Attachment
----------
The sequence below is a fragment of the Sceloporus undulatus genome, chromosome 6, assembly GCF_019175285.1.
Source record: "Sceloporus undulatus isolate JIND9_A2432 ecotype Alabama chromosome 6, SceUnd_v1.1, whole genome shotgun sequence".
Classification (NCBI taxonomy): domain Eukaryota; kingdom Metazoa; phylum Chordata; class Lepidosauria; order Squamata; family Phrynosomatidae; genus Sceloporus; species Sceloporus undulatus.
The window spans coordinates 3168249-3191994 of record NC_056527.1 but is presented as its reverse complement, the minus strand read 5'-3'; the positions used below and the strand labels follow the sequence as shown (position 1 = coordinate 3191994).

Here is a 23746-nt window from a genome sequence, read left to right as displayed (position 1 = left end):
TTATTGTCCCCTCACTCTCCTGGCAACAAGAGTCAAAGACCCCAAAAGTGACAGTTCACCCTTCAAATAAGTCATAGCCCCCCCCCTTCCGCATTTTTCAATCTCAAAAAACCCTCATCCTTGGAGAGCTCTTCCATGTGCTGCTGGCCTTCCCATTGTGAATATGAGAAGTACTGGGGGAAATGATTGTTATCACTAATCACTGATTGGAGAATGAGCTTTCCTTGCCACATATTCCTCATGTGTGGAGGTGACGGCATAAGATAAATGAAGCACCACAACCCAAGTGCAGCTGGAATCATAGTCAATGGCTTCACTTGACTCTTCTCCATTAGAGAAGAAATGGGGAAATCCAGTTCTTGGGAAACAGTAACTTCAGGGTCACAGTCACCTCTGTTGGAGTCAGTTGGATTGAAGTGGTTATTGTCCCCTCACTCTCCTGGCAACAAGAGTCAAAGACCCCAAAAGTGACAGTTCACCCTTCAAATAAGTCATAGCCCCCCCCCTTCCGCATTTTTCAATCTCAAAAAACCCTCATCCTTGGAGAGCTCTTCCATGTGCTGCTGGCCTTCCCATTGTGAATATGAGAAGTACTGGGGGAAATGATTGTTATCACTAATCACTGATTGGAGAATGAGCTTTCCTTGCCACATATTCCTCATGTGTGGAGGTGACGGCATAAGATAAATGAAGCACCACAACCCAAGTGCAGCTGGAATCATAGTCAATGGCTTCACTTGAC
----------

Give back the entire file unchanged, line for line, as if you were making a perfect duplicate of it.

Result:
The sequence below is a fragment of the Sceloporus undulatus genome, chromosome 6, assembly GCF_019175285.1.
Source record: "Sceloporus undulatus isolate JIND9_A2432 ecotype Alabama chromosome 6, SceUnd_v1.1, whole genome shotgun sequence".
Classification (NCBI taxonomy): domain Eukaryota; kingdom Metazoa; phylum Chordata; class Lepidosauria; order Squamata; family Phrynosomatidae; genus Sceloporus; species Sceloporus undulatus.
The window spans coordinates 3168249-3191994 of record NC_056527.1 but is presented as its reverse complement, the minus strand read 5'-3'; the positions used below and the strand labels follow the sequence as shown (position 1 = coordinate 3191994).

Here is a 23746-nt window from a genome sequence, read left to right as displayed (position 1 = left end):
TTATTGTCCCCTCACTCTCCTGGCAACAAGAGTCAAAGACCCCAAAAGTGACAGTTCACCCTTCAAATAAGTCATAGCCCCCCCCCTTCCGCATTTTTCAATCTCAAAAAACCCTCATCCTTGGAGAGCTCTTCCATGTGCTGCTGGCCTTCCCATTGTGAATATGAGAAGTACTGGGGGAAATGATTGTTATCACTAATCACTGATTGGAGAATGAGCTTTCCTTGCCACATATTCCTCATGTGTGGAGGTGACGGCATAAGATAAATGAAGCACCACAACCCAAGTGCAGCTGGAATCATAGTCAATGGCTTCACTTGACTCTTCTCCATTAGAGAAGAAATGGGGAAATCCAGTTCTTGGGAAACAGTAACTTCAGGGTCACAGTCACCTCTGTTGGAGTCAGTTGGATTGAAGTGGTTATTGTCCCCTCACTCTCCTGGCAACAAGAGTCAAAGACCCCAAAAGTGACAGTTCACCCTTCAAATAAGTCATAGCCCCCCCCCTTCCGCATTTTTCAATCTCAAAAAACCCTCATCCTTGGAGAGCTCTTCCATGTGCTGCTGGCCTTCCCATTGTGAATATGAGAAGTACTGGGGGAAATGATTGTTATCACTAATCACTGATTGGAGAATGAGCTTTCCTTGCCACATATTCCTCATGTGTGGAGGTGACGGCATAAGATAAATGAAGCACCACAACCCAAGTGCAGCTGGAATCATAGTCAATGGCTTCACTTGAC